Retail news round-up on December 17, 2014: UK inflation decelerates in November, the Co-op Bank fails stress test, and sales in Scotland fall.
Sharp decline in inflation in November
Inflation in the UK plunged unexpectedly last month to its lowest level in more than 12 years, driven by falling oil and food prices. The consumer price index (CPI) increased by 1% in November, the lowest since September 2002, according to the Office for National Statistics.
Co-op Bank fails ‘stress tests’
The Co-operative Bank has failed the Bank of England’s stress test that assessed large UK lenders’ ability to withstand another financial crisis, BBC News reported.
The Bank of England tested lenders’ resilience to a 35% fall in house prices, and a 30% drop in the value of the pound, among other factors.
Co-op Bank was the only bank deemed to require a ‘revised capital plan’. Its chief executive Niall Booker said it was “no surprise” that the lender had not passed the test, but said it was on track to “significantly reduce risk-weighted assets”.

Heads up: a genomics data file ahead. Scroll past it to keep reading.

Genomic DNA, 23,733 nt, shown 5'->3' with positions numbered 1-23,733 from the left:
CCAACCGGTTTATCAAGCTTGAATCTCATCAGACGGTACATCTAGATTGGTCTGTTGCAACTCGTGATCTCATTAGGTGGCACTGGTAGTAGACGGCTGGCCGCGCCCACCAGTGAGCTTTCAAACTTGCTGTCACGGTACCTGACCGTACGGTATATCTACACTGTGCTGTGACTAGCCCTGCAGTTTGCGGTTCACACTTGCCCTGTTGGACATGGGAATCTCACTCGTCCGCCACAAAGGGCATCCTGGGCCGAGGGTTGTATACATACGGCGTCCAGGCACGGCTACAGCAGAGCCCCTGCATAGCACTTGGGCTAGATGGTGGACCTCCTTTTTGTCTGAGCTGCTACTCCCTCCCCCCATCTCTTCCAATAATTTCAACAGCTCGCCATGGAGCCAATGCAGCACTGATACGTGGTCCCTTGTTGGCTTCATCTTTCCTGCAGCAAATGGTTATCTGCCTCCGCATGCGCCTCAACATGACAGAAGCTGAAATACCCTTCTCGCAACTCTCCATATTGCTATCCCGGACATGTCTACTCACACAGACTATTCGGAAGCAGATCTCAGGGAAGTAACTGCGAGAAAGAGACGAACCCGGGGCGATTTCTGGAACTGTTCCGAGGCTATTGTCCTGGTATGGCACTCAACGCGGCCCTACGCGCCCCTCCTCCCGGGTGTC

Retail sales in Scotland down 1.4% in November
Scottish retail sales slumped 1.4% year on year in November, in spite of an increase in high street shopper numbers.
Food sales dropped 2.3% last month, while non-food sales fell 0.7% compared with the same month last year. When the effects of shop price inflation were taken into account, total sales rose 0.4%, according to Scottish Retail Consortium (SRC) and KPMG.
The report also found that furniture and household appliances recorded their best performance since January, with gaming and beauty products also doing well due to early demand ahead of the festive season.